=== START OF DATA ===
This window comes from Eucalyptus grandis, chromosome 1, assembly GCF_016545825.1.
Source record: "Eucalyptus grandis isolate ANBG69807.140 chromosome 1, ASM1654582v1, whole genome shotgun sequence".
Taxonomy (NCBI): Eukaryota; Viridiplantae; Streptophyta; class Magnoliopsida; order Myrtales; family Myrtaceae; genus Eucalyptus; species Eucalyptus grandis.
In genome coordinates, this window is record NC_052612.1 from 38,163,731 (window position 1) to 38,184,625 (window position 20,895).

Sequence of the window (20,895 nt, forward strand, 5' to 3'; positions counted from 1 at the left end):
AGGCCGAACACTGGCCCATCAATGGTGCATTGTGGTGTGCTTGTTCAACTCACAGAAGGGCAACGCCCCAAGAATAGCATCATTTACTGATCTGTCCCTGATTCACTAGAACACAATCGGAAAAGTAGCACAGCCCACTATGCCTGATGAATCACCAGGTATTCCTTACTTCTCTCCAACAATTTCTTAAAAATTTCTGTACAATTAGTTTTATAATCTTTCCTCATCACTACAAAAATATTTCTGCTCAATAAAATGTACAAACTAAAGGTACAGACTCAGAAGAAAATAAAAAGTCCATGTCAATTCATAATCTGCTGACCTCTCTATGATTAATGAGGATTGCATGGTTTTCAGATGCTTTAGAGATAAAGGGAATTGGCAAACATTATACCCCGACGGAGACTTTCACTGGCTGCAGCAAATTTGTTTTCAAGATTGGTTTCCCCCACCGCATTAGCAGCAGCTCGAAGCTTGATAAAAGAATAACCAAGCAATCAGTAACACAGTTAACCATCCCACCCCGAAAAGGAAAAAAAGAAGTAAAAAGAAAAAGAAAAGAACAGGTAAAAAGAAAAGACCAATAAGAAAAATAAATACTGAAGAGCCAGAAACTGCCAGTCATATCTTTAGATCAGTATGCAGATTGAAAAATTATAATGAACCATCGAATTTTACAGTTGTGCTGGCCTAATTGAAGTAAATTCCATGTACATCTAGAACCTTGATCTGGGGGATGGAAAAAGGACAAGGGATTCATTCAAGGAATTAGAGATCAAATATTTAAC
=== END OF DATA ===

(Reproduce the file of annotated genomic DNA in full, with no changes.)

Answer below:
This window comes from Eucalyptus grandis, chromosome 1, assembly GCF_016545825.1.
Source record: "Eucalyptus grandis isolate ANBG69807.140 chromosome 1, ASM1654582v1, whole genome shotgun sequence".
Taxonomy (NCBI): Eukaryota; Viridiplantae; Streptophyta; class Magnoliopsida; order Myrtales; family Myrtaceae; genus Eucalyptus; species Eucalyptus grandis.
In genome coordinates, this window is record NC_052612.1 from 38,163,731 (window position 1) to 38,184,625 (window position 20,895).

Sequence of the window (20,895 nt, forward strand, 5' to 3'; positions counted from 1 at the left end):
AGGCCGAACACTGGCCCATCAATGGTGCATTGTGGTGTGCTTGTTCAACTCACAGAAGGGCAACGCCCCAAGAATAGCATCATTTACTGATCTGTCCCTGATTCACTAGAACACAATCGGAAAAGTAGCACAGCCCACTATGCCTGATGAATCACCAGGTATTCCTTACTTCTCTCCAACAATTTCTTAAAAATTTCTGTACAATTAGTTTTATAATCTTTCCTCATCACTACAAAAATATTTCTGCTCAATAAAATGTACAAACTAAAGGTACAGACTCAGAAGAAAATAAAAAGTCCATGTCAATTCATAATCTGCTGACCTCTCTATGATTAATGAGGATTGCATGGTTTTCAGATGCTTTAGAGATAAAGGGAATTGGCAAACATTATACCCCGACGGAGACTTTCACTGGCTGCAGCAAATTTGTTTTCAAGATTGGTTTCCCCCACCGCATTAGCAGCAGCTCGAAGCTTGATAAAAGAATAACCAAGCAATCAGTAACACAGTTAACCATCCCACCCCGAAAAGGAAAAAAAGAAGTAAAAAGAAAAAGAAAAGAACAGGTAAAAAGAAAAGACCAATAAGAAAAATAAATACTGAAGAGCCAGAAACTGCCAGTCATATCTTTAGATCAGTATGCAGATTGAAAAATTATAATGAACCATCGAATTTTACAGTTGTGCTGGCCTAATTGAAGTAAATTCCATGTACATCTAGAACCTTGATCTGGGGGATGGAAAAAGGACAAGGGATTCATTCAAGGAATTAGAGATCAAATATTTAAC